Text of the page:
canyon exploring with Michele Angileri
The descent of the main branch of Coserie creek is a long journey through the "relative wildness" of the Northern Sila. From the distant wooded ridge with a view that ranges from the sea to the forests of Sila, you go down through the waterfalls and the pools of a harsh, long valley surrounded by woods and landslides, down to that spectacular river of stones and oleanders that Calabrians call the fiumara.
I remember ...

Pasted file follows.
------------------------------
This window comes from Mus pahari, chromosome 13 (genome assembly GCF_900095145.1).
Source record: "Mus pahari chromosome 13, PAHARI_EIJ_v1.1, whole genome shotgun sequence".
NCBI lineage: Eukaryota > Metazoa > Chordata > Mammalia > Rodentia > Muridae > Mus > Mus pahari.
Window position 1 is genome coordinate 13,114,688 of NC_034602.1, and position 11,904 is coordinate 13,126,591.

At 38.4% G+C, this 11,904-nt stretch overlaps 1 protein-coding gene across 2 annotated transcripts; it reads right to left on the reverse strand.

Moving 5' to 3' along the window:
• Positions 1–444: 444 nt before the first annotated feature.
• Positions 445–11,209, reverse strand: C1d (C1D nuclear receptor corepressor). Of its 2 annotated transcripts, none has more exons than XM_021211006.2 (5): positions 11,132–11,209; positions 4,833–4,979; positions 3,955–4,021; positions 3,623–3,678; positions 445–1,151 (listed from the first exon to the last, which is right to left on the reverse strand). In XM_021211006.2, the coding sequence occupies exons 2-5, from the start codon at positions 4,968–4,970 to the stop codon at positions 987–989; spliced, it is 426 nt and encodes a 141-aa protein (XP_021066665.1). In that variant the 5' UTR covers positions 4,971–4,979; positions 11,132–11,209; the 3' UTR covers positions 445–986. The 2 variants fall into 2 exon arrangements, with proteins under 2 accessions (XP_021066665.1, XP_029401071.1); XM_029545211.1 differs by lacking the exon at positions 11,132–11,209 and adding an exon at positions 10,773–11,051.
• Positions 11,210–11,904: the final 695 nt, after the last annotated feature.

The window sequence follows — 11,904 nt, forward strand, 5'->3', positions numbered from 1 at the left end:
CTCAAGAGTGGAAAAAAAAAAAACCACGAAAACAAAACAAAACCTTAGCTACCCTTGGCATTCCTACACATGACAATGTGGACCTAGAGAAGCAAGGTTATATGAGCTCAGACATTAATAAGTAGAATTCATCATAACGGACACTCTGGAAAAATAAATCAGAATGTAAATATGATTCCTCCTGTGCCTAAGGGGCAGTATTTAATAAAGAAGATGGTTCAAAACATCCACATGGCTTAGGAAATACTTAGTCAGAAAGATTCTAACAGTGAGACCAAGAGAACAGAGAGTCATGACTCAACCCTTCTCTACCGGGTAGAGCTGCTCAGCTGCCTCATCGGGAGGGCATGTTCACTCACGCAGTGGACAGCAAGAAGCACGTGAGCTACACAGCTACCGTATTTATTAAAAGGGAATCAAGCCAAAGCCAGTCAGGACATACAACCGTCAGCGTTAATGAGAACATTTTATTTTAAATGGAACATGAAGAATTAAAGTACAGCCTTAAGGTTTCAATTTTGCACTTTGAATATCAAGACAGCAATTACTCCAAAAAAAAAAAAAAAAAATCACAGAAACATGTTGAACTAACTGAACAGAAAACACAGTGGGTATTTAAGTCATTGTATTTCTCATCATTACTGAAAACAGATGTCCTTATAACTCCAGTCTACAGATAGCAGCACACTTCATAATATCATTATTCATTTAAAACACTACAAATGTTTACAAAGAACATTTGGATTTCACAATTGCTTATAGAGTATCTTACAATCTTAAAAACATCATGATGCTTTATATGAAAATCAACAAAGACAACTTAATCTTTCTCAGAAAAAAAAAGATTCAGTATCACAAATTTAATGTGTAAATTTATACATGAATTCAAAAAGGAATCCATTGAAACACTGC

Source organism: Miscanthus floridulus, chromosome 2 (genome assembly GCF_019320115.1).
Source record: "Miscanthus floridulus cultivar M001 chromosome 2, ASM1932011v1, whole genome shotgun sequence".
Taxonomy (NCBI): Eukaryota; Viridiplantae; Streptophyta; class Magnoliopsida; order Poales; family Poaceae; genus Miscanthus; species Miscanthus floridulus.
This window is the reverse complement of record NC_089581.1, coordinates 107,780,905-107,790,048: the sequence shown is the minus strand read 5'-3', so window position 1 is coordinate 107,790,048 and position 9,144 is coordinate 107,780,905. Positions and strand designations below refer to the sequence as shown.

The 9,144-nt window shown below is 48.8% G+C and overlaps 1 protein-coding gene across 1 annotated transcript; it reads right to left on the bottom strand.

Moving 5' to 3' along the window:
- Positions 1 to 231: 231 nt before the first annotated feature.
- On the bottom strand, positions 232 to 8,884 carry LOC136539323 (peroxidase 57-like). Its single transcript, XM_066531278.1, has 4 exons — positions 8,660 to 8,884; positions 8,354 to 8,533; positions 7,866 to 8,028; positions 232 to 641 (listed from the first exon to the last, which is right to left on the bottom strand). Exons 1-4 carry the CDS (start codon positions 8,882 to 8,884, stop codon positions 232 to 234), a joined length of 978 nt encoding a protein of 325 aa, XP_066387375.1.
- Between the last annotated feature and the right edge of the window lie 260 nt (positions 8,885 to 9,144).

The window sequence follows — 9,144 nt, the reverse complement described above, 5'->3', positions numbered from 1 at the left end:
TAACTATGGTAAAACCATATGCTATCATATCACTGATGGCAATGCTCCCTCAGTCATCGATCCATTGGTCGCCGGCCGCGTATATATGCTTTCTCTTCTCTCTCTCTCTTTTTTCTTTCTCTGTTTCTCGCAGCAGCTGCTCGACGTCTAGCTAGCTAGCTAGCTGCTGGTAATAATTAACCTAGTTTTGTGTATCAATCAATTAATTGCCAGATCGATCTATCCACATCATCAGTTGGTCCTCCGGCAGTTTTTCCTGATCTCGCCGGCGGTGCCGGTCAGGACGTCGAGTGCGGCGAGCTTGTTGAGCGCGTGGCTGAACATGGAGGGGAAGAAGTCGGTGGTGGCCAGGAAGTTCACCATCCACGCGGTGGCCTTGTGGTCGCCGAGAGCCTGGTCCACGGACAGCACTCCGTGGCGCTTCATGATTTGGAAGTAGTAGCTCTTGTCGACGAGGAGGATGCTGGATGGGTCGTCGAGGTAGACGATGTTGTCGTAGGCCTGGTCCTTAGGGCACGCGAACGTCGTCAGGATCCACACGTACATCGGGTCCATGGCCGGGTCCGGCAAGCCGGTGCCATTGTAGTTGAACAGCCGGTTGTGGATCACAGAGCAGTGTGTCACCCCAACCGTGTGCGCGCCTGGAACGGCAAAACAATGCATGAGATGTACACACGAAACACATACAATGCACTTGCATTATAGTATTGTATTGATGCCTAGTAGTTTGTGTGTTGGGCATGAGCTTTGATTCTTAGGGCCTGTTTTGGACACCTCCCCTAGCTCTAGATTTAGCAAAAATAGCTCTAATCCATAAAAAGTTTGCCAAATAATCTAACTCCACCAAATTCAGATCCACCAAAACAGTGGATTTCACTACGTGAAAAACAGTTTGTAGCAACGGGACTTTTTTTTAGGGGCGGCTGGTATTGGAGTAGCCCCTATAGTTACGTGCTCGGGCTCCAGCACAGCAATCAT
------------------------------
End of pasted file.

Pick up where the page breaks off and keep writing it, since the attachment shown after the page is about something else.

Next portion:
What I call "relative wildness" is an environment that has remained wild in spite of roads, forest cuts, fires, and grazing livestock. This is due to the harsh nature of these indomitable mountains, which makes it long and complex to move even for short distances. It is due to the vital force of the rocks, which move down erasing the roads and paths, and of plants, which thrive despite everything. The abandonment of the countryside and emigration play their part, and so today you find yourself climbing on a broken track that was once a road, and when you stop you hear only the sound of the wind to which it will add the water that jumps between the boulders. And it seems to you that a little of that quiet wildness comes into your body and mind every breath you take.
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